While some users may huff and puff about the new Facebook privacy settings, one user in particular is so fed up that he wants to have his profile removed from Facebook all together. His method for going about this social media suicide mission? Getting kicked off.
Humorist Adam Clem found himself tired of Facebook’s prying eyes, noting an unnerving sensation upon realizing Facebook’s similarities to counter-terrorism work. His first strike against Facebook was updating his profile status to read “FACEBOOK HATES ISRAEL.”
Quite a bold statement indeed. Intended with humor or with a mere desire to earn a bad reputation, Clem is dabbling in some very hot water. The attention Clem could gain as a result of his little prank could bring down the wrath of law suits, fines or other citations. While it’s unlikely to go that far, Clem’s inflammatory statements could be taken with a certain seriousness.
With over 350 million users, it was rather difficult for Clem’s status update to stand out. So he upped the ante. A day after his first strike, Clem updated his status several more times, aiming at the Facebook CEO directly. Making even more bold statements, one of Clem’s status updates claims that “Facebook CEO Jeffery Zuckerberg stole the ‘Arbeit Macht Frei’ sign from the gates of Auschwitz, then installed it in the FB cafeteria.”
If those statements weren’t enough, Clem also wrote that Facebook created AIDS to eradicate black people, among other things. If Clem had been bold enough to make a direct claim to the true Facebook CEO Mark Zuckerberg, I might actually be a little more upset at Clem’s actions.
While it’s evident that Adam is seeking ways to avoid severe legal consequences for his stunt, I still wonder if this the best way to go about the ridding of one’s Facebook profile. Granted, there are several privacy issues around the way Facebook handles the deletion of user profiles. It’s tricky to void your Facebook profile all together, and Facebook doesn’t like to give you up too easily. On top of this, Facebook has made changes to its privacy settings, making profile data public by default and offering a less transparent process around limiting access to user content.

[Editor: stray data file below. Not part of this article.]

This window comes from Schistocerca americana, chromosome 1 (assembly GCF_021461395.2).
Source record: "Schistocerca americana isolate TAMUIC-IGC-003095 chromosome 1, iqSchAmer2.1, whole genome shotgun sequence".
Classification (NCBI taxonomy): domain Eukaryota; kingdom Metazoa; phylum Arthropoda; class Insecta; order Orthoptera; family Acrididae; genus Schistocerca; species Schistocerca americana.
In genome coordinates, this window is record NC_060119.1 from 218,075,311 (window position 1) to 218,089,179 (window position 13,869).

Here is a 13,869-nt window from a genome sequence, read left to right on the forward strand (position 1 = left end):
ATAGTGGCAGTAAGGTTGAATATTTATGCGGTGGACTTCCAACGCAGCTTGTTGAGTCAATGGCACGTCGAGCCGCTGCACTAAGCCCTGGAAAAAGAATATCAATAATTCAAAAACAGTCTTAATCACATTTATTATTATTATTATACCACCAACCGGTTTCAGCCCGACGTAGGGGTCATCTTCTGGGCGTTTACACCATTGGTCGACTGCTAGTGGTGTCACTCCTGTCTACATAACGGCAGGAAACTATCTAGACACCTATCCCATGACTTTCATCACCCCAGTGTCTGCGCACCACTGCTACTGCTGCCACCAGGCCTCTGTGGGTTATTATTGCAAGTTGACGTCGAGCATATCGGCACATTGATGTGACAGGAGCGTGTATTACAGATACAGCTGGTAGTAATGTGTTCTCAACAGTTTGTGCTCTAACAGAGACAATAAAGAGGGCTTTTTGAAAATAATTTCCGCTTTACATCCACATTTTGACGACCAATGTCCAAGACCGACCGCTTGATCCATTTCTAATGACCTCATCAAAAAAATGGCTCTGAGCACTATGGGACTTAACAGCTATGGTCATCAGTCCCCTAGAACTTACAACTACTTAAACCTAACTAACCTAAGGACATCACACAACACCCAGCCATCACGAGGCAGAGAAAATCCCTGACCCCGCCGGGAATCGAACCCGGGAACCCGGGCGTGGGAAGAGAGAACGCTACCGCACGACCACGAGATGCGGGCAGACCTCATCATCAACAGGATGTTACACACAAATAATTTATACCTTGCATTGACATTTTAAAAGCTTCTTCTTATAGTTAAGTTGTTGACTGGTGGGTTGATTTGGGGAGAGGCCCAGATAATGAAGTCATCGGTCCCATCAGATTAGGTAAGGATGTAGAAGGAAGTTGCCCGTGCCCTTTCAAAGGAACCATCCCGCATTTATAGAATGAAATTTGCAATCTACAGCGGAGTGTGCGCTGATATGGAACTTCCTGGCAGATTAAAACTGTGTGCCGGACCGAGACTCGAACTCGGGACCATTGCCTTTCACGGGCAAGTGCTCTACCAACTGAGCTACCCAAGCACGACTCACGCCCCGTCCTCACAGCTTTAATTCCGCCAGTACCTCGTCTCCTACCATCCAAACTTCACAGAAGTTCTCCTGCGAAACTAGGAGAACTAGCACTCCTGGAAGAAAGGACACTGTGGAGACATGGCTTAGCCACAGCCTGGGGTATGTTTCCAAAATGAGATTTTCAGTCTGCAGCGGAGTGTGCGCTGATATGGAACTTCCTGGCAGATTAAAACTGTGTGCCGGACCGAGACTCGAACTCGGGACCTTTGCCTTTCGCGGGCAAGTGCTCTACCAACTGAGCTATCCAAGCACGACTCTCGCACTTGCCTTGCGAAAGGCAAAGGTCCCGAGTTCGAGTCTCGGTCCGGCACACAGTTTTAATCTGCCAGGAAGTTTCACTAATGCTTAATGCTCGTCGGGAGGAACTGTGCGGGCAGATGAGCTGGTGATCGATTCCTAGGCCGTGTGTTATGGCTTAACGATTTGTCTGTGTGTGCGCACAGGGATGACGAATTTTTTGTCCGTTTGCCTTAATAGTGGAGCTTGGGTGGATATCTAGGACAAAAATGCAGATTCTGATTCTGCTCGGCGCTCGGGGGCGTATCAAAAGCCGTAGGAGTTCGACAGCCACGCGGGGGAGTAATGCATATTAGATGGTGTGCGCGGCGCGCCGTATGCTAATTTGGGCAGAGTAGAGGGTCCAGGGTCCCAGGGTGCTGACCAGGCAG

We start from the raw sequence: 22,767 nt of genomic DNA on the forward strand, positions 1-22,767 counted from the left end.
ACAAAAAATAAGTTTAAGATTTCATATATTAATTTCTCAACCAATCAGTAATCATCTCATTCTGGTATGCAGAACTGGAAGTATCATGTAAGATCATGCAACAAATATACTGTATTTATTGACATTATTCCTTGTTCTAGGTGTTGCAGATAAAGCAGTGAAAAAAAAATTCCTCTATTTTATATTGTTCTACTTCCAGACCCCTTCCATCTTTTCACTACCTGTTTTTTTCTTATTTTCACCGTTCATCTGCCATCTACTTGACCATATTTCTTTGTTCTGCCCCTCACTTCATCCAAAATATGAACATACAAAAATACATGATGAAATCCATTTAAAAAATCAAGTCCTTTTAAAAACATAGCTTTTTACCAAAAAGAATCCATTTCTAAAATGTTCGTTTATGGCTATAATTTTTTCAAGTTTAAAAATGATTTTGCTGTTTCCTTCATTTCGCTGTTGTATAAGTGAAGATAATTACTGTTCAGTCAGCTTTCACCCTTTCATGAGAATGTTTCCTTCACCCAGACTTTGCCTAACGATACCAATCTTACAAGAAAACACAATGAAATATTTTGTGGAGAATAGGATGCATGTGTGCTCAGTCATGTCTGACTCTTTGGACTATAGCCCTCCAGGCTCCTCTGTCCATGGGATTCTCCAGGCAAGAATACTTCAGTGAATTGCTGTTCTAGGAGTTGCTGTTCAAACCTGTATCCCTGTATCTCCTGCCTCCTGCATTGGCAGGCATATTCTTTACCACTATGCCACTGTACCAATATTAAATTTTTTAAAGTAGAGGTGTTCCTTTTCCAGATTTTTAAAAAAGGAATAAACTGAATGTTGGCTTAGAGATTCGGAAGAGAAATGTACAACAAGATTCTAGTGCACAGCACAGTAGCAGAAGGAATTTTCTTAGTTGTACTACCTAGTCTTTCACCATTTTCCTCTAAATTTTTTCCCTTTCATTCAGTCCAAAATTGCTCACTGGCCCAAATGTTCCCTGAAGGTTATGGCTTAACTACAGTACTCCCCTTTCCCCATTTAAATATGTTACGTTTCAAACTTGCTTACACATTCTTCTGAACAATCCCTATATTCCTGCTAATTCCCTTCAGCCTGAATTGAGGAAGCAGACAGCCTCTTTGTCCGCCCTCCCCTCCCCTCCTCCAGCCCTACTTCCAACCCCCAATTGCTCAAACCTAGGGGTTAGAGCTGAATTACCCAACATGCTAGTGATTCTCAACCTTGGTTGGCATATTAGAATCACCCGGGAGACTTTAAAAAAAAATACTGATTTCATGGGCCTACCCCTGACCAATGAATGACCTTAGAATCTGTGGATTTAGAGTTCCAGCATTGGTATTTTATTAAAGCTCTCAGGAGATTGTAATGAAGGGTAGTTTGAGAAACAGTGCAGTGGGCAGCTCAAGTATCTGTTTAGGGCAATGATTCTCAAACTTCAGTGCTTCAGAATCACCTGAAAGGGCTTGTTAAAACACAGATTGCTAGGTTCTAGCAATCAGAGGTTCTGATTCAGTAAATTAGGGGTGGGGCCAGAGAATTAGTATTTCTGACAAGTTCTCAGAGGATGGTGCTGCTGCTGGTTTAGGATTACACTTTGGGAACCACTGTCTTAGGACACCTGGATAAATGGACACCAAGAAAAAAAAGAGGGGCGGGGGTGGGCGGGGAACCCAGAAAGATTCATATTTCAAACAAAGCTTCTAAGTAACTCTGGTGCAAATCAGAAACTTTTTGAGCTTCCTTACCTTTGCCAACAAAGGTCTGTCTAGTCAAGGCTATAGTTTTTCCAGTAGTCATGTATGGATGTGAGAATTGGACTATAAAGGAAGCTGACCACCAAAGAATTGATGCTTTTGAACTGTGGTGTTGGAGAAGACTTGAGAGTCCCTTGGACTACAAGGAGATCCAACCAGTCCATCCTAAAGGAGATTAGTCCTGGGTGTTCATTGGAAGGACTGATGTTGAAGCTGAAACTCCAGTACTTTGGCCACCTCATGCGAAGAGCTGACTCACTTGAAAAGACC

But risking the possibility of legal troubles seems to be the least desirable option towards getting rid of your Facebook profile. Setting up so many red flags with the hopes of being removed from Facebook doesn’t seem worth the stigma of being antisemitic. Maybe that’s just me.
Nevertheless, Clem’s attempts to raise the alarms at Facebook remind us of his cause–ultimately alerting the world as to Facebook’s ability to know a great deal about us as individuals. Should Facebook ever decide to wield its power regarding its knowledgeable data base, it would have to be during a time of great acceptance on a consumer level. As Facebook tried to ease its users into such a relationship with its Beacon program, Facebook quickly recognized its limits in terms of what it can and cannot do with user data.
The subtleties in social networks’ applied knowledge about you as in individual, however, is something that remains controversial and a little bit creepy. What seems to be strictly business for the companies looking towards such monetization may be a personal intrusion for that individual. Finding a decent medium ground will be a difficult and ongoing task in the coming years, with social networks helping to balance several aspects of the relationship between businesses and consumers.
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